Write descriptive essay about A Clockwork Orange movie 1971, write an essay of at least 500 words on A Clockwork Orange, 5 paragraph essay on A Clockwork Orange, definition essay, descriptive essay, dichotomy essay.
A Clockwork Orange
Crime, Drama, Thriller, Sci-Fi
IMDB rating:
Stanley Kubrick
Patrick Magee as Mr Alexander
Michael Bates as Chief Guard
John Clive as Stage Actor
Adrienne Corri as Mrs. Alexander
Carl Duering as Dr. Brodsky
Paul Farrell as Tramp
Clive Francis as Lodger
Michael Gover as Prison Governor
Miriam Karlin as Catlady
James Marcus as Georgie
Aubrey Morris as Deltoid
Godfrey Quigley as Prison Chaplain
Storyline: Protagonist Alex DeLarge is an "ultraviolent" youth in futuristic Britain. As with all luck, his eventually runs out and he's arrested and convicted of murder and rape. While in prison, Alex learns of an experimental program in which convicts are programed to detest violence. If he goes through the program, his sentence will be reduced and he will be back on the streets sooner than expected. But Alex's ordeals are far from over once he hits the mean streets of Britain that he had a hand in creating.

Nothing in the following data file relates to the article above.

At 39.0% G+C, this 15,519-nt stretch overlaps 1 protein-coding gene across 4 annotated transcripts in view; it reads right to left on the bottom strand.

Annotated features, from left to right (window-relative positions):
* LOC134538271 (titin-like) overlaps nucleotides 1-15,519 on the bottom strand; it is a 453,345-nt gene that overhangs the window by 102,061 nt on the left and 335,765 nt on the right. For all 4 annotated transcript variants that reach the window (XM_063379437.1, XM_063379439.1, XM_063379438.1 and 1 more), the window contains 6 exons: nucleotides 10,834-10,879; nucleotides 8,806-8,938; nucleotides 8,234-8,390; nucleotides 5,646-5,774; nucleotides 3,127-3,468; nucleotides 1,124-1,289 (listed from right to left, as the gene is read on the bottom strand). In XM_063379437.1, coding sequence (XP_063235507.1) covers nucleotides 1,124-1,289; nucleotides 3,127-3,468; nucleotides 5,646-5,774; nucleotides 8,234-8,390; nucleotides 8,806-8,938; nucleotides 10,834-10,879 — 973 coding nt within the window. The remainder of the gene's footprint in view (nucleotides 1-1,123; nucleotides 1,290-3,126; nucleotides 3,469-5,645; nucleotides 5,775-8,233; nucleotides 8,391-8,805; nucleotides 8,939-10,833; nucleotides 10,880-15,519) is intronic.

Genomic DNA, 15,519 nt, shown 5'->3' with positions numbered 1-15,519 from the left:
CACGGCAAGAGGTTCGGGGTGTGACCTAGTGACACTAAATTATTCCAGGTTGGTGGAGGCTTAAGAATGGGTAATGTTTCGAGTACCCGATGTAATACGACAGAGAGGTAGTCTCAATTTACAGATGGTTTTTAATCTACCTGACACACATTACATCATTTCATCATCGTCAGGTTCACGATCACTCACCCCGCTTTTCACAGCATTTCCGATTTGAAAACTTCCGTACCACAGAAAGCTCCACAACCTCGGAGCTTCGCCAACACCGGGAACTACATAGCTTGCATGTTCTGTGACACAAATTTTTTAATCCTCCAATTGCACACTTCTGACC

Type Resolution File Size Codec Bitrate Format
1080p 1784x1080 px 8958 Mb h264 128 Kbps mkv Download
DVD-rip 640x480 px 641 Mb mpeg4 655 Kbps mp4 Download
2nd most poetic and artistic